It’s been said that, to some extent, every novelist writes the same book over and over. Many reviewers have noted how much your novels share: middle-class Irish Catholic characters, and that Long Island setting… Do you ever worry that you are indeed writing the same book again and again?

No. I think the question doesn’t apply to fiction… More southerners, Miss Welty? More Russian émigrés, Mr. Nabokov? Have you considered using your imagination, Mr. Garcia Marquez, and maybe setting your next novel in Finland? We’ve forgotten how to read literature (or even what literature is for) if we confuse the meaning of a piece with its subject…

I like that she finds the question so fucking stupid that she can’t even be bothered to tone down her sarcasm. So, which is more important: The lines of the story, or the story between the lines? Of course, this question applies to much more than just how a person reads literature or listens to songs. Where a person falls on this continuum provides a gigantic clue about how they construct their view of the world.

This mostly instrumental, semi-novelty song, “Martian,” was inspired by a smart-ass retort I delivered to a rude and creepy customer (along with his cappuccino) at the Berkeley cafe where I used to work in the early 90s. I guess that’s the “subject.” But the “meaning” of the song comes from something Beth McGroarty once said about me (in my presence) at around the same time.

We were sitting at an initial-carved table in the back of a grad-student bar and as usual I was carrying on about some or other romantic catastrophe. One young man in our party spoke up, making a genuine attempt to be kind. “Don’t worry,” he said, “You’ll get over it.” Kindness being like chalkboard nails to me in those days, I repaid him with a look of almost complete disgust. Thankfully, Beth immediately leapt in to defend my honor. “Philip,” she explained curtly, “has never gotten over anything in his life.”

Recorded by Stuart in San Francisco, with Beth’s brother Mark on the bass. Stuart also played percussion, banging a tambourine and repeatedly slamming a gunmetal file cabinet drawer.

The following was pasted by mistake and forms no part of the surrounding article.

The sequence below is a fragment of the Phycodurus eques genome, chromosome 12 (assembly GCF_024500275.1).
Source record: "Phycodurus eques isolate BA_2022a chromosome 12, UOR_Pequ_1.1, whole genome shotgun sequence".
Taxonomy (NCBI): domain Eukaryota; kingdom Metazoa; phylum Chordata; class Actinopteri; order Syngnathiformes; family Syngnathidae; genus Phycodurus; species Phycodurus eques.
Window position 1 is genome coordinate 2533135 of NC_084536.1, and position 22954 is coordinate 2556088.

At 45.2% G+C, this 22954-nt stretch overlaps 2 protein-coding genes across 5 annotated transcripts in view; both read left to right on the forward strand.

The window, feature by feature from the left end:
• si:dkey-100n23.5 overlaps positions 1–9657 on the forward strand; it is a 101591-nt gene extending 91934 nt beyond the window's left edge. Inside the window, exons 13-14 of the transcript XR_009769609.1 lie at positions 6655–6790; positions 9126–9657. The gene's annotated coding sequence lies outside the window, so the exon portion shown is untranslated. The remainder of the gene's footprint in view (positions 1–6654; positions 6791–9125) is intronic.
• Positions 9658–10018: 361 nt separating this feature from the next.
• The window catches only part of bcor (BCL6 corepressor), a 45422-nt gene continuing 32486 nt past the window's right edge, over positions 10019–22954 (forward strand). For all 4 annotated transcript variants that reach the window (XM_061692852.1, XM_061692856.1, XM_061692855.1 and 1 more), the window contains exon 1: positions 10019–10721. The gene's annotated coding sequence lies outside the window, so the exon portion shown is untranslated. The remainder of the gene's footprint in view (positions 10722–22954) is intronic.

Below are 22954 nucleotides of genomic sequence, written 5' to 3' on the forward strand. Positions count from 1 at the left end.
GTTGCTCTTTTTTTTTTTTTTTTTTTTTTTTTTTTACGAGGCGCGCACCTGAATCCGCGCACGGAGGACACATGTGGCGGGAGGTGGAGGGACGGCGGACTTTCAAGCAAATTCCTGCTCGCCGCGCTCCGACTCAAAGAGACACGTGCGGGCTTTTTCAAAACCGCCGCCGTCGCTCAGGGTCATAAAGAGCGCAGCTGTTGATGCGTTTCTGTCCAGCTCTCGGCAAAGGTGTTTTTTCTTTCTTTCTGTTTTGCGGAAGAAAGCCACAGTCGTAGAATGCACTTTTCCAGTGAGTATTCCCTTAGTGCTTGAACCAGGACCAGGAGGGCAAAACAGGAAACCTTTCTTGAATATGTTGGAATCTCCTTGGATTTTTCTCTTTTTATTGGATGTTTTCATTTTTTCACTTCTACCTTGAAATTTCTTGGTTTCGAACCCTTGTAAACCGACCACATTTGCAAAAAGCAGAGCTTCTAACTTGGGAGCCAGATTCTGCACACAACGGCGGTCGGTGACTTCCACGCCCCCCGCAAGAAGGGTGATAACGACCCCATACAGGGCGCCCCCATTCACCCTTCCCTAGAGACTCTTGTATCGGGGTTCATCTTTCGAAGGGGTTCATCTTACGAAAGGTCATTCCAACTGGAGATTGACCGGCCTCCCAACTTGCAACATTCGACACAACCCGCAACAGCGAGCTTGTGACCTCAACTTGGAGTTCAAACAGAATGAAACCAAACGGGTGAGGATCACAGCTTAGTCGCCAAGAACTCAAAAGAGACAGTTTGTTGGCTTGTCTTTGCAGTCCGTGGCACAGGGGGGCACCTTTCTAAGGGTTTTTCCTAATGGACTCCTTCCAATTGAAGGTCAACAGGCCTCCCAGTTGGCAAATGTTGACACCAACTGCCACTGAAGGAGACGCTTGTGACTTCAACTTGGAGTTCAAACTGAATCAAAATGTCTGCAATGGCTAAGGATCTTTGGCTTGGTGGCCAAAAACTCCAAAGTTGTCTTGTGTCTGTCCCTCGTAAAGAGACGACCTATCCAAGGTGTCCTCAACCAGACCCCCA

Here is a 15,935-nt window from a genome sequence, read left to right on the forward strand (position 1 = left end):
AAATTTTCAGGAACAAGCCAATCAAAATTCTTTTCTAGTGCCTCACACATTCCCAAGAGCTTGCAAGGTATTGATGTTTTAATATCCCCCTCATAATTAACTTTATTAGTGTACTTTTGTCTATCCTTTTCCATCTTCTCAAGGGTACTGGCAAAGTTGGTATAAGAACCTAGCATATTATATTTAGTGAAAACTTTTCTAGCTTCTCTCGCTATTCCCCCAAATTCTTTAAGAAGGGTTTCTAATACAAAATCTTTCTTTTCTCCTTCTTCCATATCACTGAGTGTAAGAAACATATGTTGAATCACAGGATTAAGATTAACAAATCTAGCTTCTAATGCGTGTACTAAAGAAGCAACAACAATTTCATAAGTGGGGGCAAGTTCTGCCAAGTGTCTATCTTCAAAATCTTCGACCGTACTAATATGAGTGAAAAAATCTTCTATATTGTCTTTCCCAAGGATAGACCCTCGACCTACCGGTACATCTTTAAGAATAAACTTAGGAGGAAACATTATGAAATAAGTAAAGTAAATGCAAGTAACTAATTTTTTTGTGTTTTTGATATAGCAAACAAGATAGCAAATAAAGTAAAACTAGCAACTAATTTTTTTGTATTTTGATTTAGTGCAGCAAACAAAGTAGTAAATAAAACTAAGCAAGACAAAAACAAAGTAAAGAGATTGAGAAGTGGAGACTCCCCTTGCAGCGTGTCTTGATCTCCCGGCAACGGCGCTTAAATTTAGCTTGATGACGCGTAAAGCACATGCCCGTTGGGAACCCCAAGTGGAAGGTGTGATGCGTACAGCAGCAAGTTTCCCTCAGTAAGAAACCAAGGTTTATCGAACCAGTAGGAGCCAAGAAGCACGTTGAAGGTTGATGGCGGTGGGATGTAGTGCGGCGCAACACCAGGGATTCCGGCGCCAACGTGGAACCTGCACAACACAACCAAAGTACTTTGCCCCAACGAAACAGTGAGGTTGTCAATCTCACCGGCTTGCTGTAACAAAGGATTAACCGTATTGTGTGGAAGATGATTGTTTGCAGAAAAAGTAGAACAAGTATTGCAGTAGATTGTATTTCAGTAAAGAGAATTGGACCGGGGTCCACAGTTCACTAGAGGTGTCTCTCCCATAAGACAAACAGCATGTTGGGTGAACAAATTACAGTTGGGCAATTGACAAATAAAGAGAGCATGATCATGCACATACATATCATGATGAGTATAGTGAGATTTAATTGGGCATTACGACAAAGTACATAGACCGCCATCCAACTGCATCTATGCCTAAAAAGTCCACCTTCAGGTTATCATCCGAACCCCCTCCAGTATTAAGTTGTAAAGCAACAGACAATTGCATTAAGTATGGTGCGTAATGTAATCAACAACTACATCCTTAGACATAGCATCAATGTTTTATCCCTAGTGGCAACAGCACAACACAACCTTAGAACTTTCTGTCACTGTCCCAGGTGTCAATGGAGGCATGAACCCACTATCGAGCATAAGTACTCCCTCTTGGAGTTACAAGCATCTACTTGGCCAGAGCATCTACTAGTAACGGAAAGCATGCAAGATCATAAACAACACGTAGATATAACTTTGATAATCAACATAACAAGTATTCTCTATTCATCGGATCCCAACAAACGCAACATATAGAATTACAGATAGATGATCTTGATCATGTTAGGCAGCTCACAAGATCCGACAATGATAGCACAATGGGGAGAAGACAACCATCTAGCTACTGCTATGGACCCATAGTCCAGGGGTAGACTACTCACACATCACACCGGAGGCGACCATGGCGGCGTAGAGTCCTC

Martian

How do you know how I’d look at a martian?
How do you know what I’m going to say?
I raise a glass for the dearly departed
The things in my head won’t go away

Martian Spoken-Word Intro Live on KALX

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From “The Hangover Sessions.” So-called for painfully obvious reasons. This was a live acoustic recording I did at Stuart’s to get down the batch of songs that would lead to the formation of the All-Girl Band. “Ironically” (is there anything more insane than putting those irony-quotes around the word ironically?), the Girls never cottoned to “Big Scorpio,” and we only performed it a couple of times. But the batch also included “Lesbians,” “Holiday,” and other songs that we did build the band around.

Wandering drunk around the marina at night, singing the Berkeley Blues. What is it about Cancers (I am a text-book Cancer) and Scorpios? At the time it seemed like every woman who crossed my romantic radar was a Scorpio. Quite a Devastational streak they comprised, too.

Big Scorpio

As I waltzed along the quay
Just my Jameson’s and me
I was circling the flame
And then suddenly she came
Into my life…

A clear November night
The wind is cold
A row of silver lights
Shining down below
And I feel her tug
Big Scorpio

Watched the ripples in the bay
Calling me to come and play
I was tired of the test
Looking for a place to rest
My weary eyes…